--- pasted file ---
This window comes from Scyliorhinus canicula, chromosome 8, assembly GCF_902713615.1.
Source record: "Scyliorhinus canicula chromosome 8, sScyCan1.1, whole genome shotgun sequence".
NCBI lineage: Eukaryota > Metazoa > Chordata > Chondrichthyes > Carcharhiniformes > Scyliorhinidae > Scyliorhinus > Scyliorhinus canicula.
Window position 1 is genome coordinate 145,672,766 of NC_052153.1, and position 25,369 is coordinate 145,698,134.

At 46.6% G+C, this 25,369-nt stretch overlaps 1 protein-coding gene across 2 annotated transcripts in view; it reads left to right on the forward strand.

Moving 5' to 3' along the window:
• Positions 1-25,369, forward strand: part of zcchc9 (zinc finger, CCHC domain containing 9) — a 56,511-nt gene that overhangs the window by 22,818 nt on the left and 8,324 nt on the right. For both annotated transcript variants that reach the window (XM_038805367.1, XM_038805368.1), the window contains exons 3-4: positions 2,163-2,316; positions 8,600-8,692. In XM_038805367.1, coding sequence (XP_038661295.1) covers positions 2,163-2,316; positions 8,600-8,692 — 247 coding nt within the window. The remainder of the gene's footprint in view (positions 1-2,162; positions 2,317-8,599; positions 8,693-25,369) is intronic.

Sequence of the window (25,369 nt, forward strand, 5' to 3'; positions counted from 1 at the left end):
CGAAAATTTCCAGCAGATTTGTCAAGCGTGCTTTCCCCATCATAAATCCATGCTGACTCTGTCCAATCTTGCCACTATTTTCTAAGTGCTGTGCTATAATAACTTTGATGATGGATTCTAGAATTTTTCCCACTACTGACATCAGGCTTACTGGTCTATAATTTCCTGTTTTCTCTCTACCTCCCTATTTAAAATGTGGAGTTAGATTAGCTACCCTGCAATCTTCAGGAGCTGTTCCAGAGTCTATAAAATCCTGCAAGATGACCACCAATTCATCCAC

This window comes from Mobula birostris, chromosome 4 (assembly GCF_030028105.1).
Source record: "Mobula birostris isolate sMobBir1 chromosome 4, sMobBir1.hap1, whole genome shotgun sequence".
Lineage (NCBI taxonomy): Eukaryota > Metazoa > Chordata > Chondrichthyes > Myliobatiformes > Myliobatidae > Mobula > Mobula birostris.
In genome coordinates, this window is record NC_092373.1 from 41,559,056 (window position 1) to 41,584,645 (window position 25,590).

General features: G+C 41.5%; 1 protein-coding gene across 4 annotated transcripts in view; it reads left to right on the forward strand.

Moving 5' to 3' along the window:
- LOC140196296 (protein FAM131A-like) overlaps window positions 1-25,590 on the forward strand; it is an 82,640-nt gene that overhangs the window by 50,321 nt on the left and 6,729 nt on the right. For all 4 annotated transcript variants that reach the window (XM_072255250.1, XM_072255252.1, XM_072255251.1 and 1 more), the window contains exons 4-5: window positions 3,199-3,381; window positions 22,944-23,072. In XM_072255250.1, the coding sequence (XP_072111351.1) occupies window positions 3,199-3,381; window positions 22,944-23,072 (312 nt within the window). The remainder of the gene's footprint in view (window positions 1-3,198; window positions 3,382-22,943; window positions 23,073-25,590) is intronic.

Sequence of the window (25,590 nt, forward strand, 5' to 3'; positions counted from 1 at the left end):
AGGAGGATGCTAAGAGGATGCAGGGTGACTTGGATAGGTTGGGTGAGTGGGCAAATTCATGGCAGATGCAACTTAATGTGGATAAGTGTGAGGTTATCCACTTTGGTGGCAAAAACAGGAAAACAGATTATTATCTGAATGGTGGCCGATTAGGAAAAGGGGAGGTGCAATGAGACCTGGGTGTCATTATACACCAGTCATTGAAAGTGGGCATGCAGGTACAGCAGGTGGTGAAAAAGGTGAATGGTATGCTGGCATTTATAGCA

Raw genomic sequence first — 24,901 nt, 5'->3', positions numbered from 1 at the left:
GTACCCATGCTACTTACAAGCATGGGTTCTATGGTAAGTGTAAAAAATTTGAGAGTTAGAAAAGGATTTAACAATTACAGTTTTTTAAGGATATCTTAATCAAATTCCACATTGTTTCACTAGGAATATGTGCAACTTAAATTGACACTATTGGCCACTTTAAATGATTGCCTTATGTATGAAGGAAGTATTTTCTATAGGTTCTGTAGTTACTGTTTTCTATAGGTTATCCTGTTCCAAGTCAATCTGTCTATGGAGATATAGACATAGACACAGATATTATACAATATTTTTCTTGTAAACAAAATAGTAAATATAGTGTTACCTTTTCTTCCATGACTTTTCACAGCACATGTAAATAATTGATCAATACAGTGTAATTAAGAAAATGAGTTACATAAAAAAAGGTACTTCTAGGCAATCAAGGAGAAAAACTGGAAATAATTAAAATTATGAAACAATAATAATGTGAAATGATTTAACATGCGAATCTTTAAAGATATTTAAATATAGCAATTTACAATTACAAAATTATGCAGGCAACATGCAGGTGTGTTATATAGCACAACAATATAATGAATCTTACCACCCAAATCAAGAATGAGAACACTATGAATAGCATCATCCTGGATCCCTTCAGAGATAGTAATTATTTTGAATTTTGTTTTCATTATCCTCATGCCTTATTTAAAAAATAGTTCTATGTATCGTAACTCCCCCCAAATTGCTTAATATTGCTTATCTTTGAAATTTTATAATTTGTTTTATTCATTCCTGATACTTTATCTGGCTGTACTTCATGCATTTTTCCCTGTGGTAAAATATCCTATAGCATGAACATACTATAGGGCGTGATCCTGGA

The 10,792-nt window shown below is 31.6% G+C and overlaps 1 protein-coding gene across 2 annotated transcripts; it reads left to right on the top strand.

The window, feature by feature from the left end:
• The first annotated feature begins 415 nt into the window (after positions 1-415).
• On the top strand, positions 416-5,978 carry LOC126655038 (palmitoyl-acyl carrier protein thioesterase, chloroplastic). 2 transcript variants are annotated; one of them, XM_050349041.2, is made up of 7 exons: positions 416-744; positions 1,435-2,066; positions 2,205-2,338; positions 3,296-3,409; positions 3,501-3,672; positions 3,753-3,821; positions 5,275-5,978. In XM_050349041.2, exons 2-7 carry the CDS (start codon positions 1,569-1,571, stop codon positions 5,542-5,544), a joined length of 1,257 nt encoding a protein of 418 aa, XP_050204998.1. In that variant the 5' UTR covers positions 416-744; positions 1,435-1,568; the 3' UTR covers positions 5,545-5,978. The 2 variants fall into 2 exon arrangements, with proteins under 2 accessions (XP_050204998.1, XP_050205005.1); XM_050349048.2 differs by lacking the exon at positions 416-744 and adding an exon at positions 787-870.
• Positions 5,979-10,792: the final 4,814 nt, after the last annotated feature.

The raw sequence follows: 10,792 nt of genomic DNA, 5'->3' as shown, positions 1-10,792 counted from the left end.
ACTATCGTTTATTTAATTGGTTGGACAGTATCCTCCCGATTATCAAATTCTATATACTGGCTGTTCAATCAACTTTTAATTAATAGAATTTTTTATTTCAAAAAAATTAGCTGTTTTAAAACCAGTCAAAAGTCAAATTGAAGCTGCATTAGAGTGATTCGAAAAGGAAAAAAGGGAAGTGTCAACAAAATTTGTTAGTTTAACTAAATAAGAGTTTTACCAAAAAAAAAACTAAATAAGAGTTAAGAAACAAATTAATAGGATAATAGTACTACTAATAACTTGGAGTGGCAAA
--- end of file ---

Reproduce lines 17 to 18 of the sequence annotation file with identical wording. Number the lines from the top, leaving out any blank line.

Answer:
Sequence of the window (25,590 nt, forward strand, 5' to 3'; positions counted from 1 at the left end):
AGGAGGATGCTAAGAGGATGCAGGGTGACTTGGATAGGTTGGGTGAGTGGGCAAATTCATGGCAGATGCAACTTAATGTGGATAAGTGTGAGGTTATCCACTTTGGTGGCAAAAACAGGAAAACAGATTATTATCTGAATGGTGGCCGATTAGGAAAAGGGGAGGTGCAATGAGACCTGGGTGTCATTATACACCAGTCATTGAAAGTGGGCATGCAGGTACAGCAGGTGGTGAAAAAGGTGAATGGTATGCTGGCATTTATAGCA